Repository URL:
http://philsci-archive.pitt.edu/id/eprint/10125
Author(s):
Mizrahi, Moti
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preprint description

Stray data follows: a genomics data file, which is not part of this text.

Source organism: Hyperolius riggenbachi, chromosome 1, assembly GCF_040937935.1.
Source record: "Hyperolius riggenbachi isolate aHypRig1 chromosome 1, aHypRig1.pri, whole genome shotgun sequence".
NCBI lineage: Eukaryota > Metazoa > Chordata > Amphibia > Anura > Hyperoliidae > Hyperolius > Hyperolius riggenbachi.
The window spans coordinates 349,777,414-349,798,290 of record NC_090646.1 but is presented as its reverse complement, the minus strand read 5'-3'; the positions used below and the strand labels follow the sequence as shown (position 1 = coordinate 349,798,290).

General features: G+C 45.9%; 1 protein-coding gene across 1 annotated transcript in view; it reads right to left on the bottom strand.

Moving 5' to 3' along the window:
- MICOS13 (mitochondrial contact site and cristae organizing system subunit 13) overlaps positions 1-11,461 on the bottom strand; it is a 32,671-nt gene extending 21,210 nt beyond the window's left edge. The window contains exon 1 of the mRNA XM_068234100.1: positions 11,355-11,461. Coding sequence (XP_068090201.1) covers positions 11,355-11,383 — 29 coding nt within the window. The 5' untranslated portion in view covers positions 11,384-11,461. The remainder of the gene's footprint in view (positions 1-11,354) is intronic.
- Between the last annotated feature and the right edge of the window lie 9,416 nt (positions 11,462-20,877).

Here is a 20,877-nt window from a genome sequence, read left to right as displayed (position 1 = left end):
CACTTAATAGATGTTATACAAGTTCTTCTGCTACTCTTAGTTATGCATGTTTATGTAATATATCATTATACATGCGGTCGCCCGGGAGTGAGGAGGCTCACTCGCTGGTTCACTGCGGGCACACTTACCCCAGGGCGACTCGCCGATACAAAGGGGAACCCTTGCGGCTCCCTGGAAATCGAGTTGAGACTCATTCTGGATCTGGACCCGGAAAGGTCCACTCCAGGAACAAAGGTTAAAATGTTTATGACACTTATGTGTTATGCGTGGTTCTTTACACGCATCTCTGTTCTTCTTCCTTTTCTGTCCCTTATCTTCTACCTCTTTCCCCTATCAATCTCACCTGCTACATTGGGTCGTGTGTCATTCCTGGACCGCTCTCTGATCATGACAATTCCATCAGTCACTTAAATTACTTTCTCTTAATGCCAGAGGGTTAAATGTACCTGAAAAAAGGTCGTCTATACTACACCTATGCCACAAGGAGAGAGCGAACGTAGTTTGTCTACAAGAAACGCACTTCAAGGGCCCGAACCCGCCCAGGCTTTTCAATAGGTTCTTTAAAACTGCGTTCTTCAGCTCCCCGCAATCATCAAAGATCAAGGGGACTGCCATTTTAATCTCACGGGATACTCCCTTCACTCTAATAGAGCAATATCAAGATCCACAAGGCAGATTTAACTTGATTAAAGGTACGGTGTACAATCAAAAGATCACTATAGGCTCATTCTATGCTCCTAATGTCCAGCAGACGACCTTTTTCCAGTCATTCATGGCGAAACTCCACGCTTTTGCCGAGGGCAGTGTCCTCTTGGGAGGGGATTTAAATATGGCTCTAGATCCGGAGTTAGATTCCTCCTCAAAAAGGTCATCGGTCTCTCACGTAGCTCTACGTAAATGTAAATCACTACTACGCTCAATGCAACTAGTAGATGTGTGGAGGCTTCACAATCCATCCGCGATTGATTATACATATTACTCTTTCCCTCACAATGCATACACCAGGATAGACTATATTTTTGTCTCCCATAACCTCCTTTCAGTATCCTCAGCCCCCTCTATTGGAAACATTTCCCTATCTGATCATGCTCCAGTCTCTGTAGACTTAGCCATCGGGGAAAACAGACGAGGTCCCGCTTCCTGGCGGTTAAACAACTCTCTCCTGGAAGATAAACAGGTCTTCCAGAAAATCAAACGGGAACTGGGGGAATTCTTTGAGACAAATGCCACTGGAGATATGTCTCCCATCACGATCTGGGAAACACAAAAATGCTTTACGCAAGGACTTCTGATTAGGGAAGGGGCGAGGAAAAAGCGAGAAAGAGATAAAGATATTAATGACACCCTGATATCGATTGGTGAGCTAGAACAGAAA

In this paper, I argue that there is neither valid deductive support nor strong inductive support for Kuhn’s incommensurability thesis. There is no valid deductive support for Kuhn’s incommensurability thesis because, from the fact that the reference of the same kind terms changes or discontinues from one theoretical framework to another, it does not necessarily follow that these two theoretical frameworks are taxonomically incommensurable. There is no strong inductive support for Kuhn’s incommensurability thesis, since there are rebutting defeaters against it in the form of episodes from the history of science that do not exhibit discontinuity and replacement, as Kuhn’s incommensurability thesis predicts, but rather continuity and supplementation. If this is correct, then there are no compelling epistemic reasons to believe that Kuhn’s incommensurability thesis is true or probable.

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